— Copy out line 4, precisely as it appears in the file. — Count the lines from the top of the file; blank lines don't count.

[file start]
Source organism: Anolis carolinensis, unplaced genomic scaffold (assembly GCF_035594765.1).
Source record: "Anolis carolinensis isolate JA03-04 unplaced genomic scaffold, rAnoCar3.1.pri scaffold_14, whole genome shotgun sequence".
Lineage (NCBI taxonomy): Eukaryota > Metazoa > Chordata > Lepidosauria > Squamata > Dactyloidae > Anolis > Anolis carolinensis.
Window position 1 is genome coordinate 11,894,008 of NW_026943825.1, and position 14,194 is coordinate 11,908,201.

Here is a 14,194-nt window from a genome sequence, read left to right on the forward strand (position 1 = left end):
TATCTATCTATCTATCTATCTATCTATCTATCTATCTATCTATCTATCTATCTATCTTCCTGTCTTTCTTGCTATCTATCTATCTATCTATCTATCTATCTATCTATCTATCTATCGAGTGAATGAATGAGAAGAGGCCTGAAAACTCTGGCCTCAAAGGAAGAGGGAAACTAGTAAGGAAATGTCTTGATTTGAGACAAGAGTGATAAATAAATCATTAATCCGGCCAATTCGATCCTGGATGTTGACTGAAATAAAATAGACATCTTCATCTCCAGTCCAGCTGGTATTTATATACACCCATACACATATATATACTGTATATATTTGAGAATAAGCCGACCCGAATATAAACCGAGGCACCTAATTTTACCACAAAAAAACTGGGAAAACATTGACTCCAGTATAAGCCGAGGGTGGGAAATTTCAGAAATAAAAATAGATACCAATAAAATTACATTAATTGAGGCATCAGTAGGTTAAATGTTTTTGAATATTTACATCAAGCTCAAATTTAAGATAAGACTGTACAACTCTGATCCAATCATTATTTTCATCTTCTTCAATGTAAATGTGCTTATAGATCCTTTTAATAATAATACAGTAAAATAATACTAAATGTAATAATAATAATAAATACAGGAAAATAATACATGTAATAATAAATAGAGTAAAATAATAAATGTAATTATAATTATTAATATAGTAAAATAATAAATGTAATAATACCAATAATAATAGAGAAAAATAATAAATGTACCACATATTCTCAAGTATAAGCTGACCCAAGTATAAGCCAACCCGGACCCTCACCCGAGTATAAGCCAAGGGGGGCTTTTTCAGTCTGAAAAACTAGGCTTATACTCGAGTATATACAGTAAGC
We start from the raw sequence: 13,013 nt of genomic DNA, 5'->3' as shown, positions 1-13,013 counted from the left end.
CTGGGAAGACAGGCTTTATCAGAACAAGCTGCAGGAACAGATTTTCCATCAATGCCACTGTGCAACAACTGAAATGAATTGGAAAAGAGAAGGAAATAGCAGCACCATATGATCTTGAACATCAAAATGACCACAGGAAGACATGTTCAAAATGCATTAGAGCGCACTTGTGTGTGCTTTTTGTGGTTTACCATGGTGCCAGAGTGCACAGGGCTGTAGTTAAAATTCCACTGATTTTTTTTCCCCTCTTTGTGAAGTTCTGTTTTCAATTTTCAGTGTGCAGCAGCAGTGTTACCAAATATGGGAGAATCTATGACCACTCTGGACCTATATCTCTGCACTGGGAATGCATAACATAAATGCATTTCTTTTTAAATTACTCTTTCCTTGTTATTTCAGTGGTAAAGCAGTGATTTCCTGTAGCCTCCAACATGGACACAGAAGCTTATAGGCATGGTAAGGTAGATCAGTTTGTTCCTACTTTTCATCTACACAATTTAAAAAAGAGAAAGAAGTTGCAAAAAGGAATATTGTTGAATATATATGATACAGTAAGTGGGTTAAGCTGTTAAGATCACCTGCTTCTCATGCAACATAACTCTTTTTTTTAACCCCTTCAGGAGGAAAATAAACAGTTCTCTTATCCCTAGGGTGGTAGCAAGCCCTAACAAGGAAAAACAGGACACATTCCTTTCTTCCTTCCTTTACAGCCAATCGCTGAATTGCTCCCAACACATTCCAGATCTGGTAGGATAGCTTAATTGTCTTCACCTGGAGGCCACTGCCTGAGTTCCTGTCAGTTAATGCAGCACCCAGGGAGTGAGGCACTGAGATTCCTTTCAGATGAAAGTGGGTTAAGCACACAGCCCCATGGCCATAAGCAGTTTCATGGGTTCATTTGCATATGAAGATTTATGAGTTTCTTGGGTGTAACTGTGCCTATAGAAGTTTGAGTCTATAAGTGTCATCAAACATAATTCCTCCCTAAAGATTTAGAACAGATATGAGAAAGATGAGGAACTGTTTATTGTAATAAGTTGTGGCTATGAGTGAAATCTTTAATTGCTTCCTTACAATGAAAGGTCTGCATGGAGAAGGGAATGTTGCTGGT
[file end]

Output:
Window position 1 is genome coordinate 11,894,008 of NW_026943825.1, and position 14,194 is coordinate 11,908,201.